Updated: May 20, 2020
“The Lord has declared today that you are His people, His own special treasure”
The call came out of the blue on a sunny summer morning. Two of our kids had been in a serious car accident, four hours away from home. They were older teens and had been returning home from a trip on their own to see their grandparents. Immediately after receiving that terrifying phone call, my husband and I were in the car and experiencing the longest drive of our lives. We soon found out that, by God’s grace, there were no serious injuries; but during that long ride I had a lot of time to think about what we treasure, and why.
The car they were driving was completely totaled. It was a good family car, and we valued it highly because it was reliable and enabled our daughter to get to work. That day, however, the car was the last thing on our minds in terms of something that we treasured. Before I received that phone call, I was treasuring the prospect of a rare day at home alone with no commitments on my calendar. After the phone call, that “treasure” was meaningless and quickly forgotten. In countless other ways during that trip, I was reminded of how many things lose their value when compared to the lives of those we treasure.
In the New Testament, Paul describes believers as “His very own people” (Titus 2:14). In the Greek, this phrase is identical to the phrase used six different times in the Greek Old Testament (the Septuagint) where God calls the Israelites “His own special treasure.” 1
God treasures every part of His creation, but the consistent thread throughout all of Scripture is the deeply personal attachment God has to His children.
In Luke 15:8-10, Jesus tells the story of a woman who lost a coin. It says, “…suppose a woman has ten silver coins and loses one. Won’t she light a lamp and sweep the entire house and search carefully until she finds it?” After she finds the coin she throws a party, which Jesus likens to the rejoicing in heaven over the repentance of one lost sinner.
Jesus was telling this story in response to complaints that “tax collectors and other notorious sinners” were coming to listen to Him teach (Luke 15:1); and the language He uses tells us that the lost coin was a drachma, which was equivalent to a full day’s wage. Jesus doesn’t just say that the woman had a bunch of coins; He was specific in identifying all ten coins as being of equal value, with the implication being that all ten coins were equally worthy of being sought. Whether a tax collector, a “notorious sinner,” or a self-righteous Pharisee; all are treasured in God’s eyes, and all are equally in need of being restored to the hand of the Master when lost.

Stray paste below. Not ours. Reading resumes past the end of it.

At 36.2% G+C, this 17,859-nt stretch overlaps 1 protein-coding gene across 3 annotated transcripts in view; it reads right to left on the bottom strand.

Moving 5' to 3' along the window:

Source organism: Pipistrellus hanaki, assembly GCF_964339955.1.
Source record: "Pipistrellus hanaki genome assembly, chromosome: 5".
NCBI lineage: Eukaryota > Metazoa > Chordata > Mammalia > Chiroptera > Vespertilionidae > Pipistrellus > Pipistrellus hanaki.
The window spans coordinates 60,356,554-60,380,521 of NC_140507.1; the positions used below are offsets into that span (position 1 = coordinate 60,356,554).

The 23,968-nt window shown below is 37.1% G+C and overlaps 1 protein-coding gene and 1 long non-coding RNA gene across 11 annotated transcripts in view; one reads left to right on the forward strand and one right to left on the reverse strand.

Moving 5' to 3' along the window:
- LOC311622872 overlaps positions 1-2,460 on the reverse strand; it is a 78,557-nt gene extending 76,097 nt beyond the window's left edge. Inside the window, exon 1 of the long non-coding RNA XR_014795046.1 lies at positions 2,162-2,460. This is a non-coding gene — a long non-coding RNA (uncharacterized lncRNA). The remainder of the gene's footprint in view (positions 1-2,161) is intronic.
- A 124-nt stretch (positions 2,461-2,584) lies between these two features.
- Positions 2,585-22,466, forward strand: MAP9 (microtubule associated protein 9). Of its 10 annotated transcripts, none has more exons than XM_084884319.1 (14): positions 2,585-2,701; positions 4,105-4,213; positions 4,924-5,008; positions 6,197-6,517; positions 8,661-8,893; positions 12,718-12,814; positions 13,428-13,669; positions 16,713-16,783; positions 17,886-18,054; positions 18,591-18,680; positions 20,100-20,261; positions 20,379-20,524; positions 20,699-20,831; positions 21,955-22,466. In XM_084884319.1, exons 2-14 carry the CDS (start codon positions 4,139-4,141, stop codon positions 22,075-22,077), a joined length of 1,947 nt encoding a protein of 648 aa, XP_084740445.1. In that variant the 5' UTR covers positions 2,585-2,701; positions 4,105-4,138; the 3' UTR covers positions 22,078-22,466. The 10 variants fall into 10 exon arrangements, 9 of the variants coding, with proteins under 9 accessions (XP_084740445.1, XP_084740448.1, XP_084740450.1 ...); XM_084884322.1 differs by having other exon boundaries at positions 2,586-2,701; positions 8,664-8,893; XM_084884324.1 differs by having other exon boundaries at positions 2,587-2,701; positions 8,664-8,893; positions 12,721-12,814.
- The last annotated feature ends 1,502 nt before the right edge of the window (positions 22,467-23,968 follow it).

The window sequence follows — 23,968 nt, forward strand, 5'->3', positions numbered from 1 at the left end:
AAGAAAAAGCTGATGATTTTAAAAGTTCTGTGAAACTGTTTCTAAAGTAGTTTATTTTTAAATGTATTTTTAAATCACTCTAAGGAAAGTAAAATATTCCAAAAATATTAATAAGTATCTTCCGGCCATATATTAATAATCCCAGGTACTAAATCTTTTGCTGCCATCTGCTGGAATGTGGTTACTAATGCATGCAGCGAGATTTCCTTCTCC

The parable also shows the purposeful intensity of the woman’s actions: she lights a lamp, sweeps the entire house, and searches carefully until her mission is accomplished. In the same way, Jesus wholeheartedly pursues and searches out His treasured ones who are lost and helpless.
My husband and I would have moved heaven and earth that summer day to get to our kids; not because we value their contributions to our family, but because we unreservedly treasure them as our beloved children. Neither does God call me His special treasure because of my good works or because I managed to somehow find my own way to Him. In fact, Deuteronomy 7:7-8 says that you and I were chosen not because of anything we have done, but “…rather, it was simply that the Lord loves you.”
The lesson, then, is two-fold: to those who are lost, Jesus invites you to be found; to become “His own special treasure” by being in relationship with Him. To those already securely in the Master’s hand, our part is not to rest self-satisfied, but to follow our Savior’s example in seeking and welcoming the lost ones.
Because we are all treasured.
“But God demonstrates His own love for us in this; While we were still sinners, Christ died for us.” (Romans 5:8)
“See what great love the Father has lavished on us, that we should be called the children of God! And that is what we are!” (I John 3:1)
“For of all the things our minds can think about God, it is thinking upon His goodness that pleases Him the most and brings the most profit to our soul. For we are so preciously loved by God that we cannot even comprehend it. No created being can ever know how much and how sweetly and tenderly God loves them. It is only with the help of His grace that we are able to persevere in spiritual contemplation with endless wonder at His high, surpassing, immeasurable love which our Lord in His goodness has for us.” –Julian of Norwich
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